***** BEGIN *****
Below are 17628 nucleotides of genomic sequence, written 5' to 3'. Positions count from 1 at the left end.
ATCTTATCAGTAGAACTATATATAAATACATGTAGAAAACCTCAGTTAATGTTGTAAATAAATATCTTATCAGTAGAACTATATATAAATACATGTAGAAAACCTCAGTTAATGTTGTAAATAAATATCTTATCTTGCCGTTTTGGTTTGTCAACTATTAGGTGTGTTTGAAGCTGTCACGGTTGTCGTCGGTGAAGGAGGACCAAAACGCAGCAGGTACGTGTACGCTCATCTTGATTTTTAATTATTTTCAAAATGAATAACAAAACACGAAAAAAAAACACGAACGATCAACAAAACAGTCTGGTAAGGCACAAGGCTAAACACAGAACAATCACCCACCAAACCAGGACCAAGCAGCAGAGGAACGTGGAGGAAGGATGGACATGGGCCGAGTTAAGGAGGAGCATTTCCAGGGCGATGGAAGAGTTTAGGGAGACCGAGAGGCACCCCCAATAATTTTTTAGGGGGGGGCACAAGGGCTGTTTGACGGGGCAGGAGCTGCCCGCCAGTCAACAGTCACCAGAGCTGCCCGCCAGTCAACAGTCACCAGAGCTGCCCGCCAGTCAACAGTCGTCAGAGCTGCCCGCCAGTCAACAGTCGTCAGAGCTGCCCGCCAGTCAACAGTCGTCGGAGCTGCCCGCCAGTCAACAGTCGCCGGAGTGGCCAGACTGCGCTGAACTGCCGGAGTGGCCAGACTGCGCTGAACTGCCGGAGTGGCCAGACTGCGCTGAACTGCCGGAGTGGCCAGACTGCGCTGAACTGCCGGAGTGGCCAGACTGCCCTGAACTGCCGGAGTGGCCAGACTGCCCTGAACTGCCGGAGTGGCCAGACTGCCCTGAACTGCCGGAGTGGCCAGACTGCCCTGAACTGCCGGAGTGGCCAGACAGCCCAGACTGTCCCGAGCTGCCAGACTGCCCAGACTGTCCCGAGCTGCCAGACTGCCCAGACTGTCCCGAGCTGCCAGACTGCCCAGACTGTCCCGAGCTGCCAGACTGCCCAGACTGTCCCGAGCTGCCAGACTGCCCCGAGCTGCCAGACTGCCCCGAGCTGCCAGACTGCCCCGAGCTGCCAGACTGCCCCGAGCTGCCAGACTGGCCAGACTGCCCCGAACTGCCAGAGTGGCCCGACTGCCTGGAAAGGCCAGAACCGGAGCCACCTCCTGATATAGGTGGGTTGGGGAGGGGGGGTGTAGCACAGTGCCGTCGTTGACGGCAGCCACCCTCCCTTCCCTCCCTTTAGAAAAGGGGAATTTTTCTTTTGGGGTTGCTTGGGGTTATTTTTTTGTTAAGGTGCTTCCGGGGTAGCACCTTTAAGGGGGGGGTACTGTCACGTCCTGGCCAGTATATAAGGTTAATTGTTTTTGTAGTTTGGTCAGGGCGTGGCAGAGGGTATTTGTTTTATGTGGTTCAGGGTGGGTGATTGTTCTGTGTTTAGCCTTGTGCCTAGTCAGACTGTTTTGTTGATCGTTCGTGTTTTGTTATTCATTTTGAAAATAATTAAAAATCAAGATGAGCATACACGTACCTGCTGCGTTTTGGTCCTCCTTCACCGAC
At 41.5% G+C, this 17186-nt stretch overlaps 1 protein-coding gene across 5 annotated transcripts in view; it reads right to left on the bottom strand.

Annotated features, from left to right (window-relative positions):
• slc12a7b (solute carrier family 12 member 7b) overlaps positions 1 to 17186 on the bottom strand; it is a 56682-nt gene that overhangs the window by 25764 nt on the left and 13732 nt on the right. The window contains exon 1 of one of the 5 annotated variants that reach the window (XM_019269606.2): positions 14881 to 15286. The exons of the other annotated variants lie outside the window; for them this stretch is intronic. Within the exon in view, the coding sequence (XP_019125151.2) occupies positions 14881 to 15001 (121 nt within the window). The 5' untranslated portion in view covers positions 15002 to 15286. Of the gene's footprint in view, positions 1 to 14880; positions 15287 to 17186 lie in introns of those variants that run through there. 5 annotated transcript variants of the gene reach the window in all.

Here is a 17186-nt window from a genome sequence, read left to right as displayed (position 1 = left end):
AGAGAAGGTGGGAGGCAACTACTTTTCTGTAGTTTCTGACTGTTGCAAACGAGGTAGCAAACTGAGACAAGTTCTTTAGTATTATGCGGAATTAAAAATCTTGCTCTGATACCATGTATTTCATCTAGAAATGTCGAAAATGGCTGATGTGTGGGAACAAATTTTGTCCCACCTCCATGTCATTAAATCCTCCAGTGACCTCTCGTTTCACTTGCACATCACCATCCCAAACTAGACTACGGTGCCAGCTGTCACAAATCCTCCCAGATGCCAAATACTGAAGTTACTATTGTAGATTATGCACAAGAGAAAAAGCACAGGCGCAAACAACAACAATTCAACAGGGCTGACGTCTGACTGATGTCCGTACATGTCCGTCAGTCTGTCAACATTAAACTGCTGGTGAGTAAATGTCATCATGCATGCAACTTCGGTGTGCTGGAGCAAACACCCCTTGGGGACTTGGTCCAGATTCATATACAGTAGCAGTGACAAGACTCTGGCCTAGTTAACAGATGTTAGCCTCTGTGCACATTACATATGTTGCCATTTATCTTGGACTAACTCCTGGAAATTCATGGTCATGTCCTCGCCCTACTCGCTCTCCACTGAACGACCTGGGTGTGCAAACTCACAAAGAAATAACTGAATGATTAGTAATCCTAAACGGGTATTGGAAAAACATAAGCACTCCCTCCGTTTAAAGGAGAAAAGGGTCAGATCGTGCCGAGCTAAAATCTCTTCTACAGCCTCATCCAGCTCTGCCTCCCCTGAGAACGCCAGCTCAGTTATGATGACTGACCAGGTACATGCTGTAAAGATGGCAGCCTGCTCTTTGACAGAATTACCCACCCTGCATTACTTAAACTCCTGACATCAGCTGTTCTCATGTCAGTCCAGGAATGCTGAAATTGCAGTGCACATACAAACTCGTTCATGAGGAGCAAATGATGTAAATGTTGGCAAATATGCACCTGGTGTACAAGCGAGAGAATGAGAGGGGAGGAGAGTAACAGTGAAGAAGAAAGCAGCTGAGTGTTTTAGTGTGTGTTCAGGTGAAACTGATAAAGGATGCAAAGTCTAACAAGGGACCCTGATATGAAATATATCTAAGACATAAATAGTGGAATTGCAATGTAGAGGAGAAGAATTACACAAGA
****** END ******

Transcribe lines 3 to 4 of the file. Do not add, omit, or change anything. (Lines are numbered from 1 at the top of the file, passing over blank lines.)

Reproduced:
At 41.5% G+C, this 17186-nt stretch overlaps 1 protein-coding gene across 5 annotated transcripts in view; it reads right to left on the bottom strand.

Annotated features, from left to right (window-relative positions):